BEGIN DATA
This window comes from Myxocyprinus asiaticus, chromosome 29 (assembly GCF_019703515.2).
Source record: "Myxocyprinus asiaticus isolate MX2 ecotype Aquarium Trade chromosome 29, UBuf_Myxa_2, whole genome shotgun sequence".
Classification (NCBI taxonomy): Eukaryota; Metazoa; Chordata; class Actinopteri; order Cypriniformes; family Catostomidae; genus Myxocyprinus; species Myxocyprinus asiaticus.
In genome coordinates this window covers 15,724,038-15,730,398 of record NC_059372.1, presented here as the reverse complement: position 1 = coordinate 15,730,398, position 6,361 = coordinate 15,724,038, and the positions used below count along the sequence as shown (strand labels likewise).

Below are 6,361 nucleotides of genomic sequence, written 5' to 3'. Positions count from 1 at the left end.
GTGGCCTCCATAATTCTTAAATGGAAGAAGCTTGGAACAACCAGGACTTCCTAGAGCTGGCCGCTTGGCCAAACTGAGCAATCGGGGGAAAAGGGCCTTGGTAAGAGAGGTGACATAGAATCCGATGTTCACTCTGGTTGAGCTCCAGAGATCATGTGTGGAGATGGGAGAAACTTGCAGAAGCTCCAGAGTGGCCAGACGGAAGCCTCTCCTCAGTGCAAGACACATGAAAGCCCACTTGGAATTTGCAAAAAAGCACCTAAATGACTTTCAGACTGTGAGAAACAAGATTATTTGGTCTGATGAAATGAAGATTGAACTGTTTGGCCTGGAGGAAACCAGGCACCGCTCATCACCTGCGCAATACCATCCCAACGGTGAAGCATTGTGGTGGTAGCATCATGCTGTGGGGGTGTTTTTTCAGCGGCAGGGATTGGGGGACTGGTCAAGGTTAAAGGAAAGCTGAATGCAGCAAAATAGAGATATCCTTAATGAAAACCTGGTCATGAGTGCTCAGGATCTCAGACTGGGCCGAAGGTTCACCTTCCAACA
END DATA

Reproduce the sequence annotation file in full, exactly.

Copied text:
This window comes from Myxocyprinus asiaticus, chromosome 29 (assembly GCF_019703515.2).
Source record: "Myxocyprinus asiaticus isolate MX2 ecotype Aquarium Trade chromosome 29, UBuf_Myxa_2, whole genome shotgun sequence".
Classification (NCBI taxonomy): Eukaryota; Metazoa; Chordata; class Actinopteri; order Cypriniformes; family Catostomidae; genus Myxocyprinus; species Myxocyprinus asiaticus.
In genome coordinates this window covers 15,724,038-15,730,398 of record NC_059372.1, presented here as the reverse complement: position 1 = coordinate 15,730,398, position 6,361 = coordinate 15,724,038, and the positions used below count along the sequence as shown (strand labels likewise).

Below are 6,361 nucleotides of genomic sequence, written 5' to 3'. Positions count from 1 at the left end.
GTGGCCTCCATAATTCTTAAATGGAAGAAGCTTGGAACAACCAGGACTTCCTAGAGCTGGCCGCTTGGCCAAACTGAGCAATCGGGGGAAAAGGGCCTTGGTAAGAGAGGTGACATAGAATCCGATGTTCACTCTGGTTGAGCTCCAGAGATCATGTGTGGAGATGGGAGAAACTTGCAGAAGCTCCAGAGTGGCCAGACGGAAGCCTCTCCTCAGTGCAAGACACATGAAAGCCCACTTGGAATTTGCAAAAAAGCACCTAAATGACTTTCAGACTGTGAGAAACAAGATTATTTGGTCTGATGAAATGAAGATTGAACTGTTTGGCCTGGAGGAAACCAGGCACCGCTCATCACCTGCGCAATACCATCCCAACGGTGAAGCATTGTGGTGGTAGCATCATGCTGTGGGGGTGTTTTTTCAGCGGCAGGGATTGGGGGACTGGTCAAGGTTAAAGGAAAGCTGAATGCAGCAAAATAGAGATATCCTTAATGAAAACCTGGTCATGAGTGCTCAGGATCTCAGACTGGGCCGAAGGTTCACCTTCCAACA